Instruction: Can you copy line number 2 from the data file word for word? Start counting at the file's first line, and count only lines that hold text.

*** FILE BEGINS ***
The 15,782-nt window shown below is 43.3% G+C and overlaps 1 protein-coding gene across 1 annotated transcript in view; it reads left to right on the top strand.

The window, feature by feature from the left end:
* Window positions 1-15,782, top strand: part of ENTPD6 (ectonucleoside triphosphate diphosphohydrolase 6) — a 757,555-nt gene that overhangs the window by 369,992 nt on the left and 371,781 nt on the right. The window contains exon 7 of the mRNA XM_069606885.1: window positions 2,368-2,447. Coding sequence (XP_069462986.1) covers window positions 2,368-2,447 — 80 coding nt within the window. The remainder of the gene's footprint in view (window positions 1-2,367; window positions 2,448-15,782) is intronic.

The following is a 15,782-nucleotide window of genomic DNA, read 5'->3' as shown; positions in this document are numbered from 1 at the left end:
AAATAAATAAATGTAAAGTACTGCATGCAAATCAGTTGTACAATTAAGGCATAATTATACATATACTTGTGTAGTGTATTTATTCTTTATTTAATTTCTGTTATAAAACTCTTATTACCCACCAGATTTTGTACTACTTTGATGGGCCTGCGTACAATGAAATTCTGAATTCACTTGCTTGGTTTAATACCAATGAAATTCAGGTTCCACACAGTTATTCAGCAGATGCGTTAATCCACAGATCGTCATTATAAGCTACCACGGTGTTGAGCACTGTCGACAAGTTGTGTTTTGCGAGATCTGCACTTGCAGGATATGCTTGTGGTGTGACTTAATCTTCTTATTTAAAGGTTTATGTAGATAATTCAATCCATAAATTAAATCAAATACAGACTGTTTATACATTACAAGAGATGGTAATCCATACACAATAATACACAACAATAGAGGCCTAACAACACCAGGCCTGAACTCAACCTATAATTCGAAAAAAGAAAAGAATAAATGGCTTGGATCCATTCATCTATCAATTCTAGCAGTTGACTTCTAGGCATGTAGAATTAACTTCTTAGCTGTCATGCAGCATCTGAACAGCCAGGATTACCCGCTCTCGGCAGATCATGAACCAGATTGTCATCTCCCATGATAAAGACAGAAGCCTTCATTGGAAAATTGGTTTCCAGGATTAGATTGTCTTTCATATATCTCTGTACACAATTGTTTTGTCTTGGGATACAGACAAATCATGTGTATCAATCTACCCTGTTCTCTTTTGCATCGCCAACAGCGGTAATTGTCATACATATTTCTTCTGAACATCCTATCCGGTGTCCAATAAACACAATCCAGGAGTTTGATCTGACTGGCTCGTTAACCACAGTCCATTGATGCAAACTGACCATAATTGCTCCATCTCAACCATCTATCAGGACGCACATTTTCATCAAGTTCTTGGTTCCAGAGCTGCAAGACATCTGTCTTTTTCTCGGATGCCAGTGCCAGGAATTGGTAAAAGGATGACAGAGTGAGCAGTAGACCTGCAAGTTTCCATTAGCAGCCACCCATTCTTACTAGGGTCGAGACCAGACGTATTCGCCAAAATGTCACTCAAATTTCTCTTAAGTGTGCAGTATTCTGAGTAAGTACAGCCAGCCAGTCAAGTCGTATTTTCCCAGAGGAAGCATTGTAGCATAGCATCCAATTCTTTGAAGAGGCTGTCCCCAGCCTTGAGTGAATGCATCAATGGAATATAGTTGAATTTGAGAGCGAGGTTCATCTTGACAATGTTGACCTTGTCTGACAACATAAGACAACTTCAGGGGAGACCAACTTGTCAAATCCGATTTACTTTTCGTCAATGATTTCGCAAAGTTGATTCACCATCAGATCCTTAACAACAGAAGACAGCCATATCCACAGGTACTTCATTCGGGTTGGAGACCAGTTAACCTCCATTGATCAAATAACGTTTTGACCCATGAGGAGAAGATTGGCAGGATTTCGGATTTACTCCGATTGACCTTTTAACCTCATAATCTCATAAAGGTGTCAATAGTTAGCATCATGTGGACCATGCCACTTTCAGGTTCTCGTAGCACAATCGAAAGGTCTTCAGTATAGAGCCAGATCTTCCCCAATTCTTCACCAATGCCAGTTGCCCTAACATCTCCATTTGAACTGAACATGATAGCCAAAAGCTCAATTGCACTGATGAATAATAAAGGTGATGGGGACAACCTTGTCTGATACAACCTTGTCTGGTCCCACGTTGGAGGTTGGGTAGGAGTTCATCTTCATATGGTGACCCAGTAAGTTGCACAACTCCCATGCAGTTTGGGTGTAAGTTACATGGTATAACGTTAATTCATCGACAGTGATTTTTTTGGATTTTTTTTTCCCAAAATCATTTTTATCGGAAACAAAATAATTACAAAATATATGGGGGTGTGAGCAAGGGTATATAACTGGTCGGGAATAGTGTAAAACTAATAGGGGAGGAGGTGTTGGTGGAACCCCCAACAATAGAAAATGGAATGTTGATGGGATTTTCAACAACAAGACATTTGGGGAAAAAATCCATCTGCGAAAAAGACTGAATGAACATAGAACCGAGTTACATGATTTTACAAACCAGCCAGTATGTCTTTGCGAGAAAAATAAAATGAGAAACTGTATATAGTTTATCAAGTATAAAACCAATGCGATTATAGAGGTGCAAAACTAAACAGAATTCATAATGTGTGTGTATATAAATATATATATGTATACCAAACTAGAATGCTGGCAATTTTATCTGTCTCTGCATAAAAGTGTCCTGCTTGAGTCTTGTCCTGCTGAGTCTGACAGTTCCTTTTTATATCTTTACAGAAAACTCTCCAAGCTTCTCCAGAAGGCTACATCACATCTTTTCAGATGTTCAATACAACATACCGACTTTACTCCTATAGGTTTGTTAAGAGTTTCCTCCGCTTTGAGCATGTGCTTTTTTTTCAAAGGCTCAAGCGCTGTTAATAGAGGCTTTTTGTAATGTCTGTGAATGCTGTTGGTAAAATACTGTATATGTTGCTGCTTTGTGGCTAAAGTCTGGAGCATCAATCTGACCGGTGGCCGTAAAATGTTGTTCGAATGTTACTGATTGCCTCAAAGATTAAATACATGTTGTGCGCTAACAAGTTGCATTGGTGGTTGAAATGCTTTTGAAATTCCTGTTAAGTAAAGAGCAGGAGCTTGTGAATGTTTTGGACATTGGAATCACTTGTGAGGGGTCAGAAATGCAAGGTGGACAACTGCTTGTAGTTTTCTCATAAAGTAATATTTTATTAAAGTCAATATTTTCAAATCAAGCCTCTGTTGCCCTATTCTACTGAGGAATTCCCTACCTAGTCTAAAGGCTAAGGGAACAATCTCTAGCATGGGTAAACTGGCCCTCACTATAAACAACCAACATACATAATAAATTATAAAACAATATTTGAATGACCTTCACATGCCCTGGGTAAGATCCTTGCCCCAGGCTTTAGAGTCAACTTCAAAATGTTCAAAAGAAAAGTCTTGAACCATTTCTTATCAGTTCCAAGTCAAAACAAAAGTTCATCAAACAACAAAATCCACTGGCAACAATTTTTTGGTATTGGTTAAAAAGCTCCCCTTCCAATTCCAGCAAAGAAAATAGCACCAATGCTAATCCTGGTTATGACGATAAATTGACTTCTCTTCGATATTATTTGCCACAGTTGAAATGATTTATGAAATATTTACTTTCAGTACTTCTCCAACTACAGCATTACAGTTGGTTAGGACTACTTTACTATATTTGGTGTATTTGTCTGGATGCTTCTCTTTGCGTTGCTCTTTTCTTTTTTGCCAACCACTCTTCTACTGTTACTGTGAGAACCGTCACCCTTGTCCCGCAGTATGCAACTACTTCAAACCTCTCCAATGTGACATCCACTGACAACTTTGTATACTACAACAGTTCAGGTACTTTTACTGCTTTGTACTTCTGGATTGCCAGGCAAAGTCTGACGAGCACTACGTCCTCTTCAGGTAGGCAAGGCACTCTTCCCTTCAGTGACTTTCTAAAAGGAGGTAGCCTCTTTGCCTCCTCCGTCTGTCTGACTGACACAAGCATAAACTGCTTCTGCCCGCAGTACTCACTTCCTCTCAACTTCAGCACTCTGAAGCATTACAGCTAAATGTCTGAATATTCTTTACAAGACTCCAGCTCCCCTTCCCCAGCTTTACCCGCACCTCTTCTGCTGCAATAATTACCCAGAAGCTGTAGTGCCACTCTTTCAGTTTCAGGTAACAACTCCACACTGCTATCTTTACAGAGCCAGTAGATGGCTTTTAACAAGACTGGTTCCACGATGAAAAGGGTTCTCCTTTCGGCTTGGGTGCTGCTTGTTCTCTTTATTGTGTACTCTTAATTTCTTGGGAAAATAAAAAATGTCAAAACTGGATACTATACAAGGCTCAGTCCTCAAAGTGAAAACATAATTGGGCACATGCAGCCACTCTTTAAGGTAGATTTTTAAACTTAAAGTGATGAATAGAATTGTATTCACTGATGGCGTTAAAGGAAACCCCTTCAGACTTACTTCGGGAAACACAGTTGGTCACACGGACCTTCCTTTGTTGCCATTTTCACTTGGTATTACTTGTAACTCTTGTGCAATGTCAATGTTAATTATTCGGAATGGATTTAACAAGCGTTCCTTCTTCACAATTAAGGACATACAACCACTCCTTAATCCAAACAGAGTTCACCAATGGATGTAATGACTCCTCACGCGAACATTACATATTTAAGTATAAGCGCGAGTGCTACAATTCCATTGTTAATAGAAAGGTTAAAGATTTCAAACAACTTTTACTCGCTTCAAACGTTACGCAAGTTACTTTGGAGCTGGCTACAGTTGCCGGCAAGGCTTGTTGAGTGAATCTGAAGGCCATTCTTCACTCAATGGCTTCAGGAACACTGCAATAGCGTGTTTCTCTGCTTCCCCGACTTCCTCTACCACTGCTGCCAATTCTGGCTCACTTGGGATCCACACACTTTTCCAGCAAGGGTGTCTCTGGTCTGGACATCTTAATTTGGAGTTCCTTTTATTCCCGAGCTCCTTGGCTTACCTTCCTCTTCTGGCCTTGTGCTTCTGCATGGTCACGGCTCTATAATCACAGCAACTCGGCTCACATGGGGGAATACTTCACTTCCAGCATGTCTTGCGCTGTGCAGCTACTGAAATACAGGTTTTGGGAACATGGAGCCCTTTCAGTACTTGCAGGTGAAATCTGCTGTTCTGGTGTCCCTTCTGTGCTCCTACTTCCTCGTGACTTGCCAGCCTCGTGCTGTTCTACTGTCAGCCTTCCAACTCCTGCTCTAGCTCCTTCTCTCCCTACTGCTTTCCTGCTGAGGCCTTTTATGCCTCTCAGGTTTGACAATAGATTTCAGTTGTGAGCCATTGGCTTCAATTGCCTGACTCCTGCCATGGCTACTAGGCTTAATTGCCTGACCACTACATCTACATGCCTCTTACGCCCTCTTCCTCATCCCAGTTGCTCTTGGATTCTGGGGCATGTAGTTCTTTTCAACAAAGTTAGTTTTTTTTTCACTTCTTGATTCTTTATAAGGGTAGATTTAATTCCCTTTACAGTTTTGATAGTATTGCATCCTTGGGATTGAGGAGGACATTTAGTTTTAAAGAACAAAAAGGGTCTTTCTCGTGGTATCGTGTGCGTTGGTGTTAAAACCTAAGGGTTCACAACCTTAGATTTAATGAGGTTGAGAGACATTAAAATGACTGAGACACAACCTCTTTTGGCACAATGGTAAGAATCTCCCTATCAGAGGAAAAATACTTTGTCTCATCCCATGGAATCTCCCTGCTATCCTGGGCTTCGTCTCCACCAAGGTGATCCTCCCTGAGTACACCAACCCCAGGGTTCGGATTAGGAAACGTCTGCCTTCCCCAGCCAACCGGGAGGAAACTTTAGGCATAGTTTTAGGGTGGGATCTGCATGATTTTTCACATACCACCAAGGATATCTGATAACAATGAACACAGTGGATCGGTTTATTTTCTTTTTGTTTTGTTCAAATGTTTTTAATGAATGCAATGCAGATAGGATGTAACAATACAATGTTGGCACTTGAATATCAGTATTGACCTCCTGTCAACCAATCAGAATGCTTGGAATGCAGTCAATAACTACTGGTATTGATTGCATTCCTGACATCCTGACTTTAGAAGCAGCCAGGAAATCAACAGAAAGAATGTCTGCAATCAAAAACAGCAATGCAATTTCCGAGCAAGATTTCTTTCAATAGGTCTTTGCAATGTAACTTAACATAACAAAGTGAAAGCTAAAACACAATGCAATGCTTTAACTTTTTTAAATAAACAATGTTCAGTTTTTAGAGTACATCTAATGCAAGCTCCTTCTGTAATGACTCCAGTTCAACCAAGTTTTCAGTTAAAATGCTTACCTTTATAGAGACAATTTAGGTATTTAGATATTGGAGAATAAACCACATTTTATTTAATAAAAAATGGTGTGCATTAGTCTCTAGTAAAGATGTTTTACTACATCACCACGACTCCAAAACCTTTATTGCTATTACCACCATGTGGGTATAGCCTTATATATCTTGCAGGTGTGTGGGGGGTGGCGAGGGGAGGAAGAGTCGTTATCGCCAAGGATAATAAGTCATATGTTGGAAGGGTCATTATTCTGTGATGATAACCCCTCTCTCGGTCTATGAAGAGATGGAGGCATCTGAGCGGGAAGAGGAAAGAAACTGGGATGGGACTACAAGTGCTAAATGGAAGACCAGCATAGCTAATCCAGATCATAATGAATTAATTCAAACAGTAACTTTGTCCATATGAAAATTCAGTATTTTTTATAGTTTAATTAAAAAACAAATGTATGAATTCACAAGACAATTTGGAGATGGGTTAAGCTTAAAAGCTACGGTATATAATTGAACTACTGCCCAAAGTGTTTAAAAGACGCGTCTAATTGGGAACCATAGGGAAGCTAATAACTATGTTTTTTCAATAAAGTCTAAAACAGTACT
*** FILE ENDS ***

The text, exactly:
The window, feature by feature from the left end: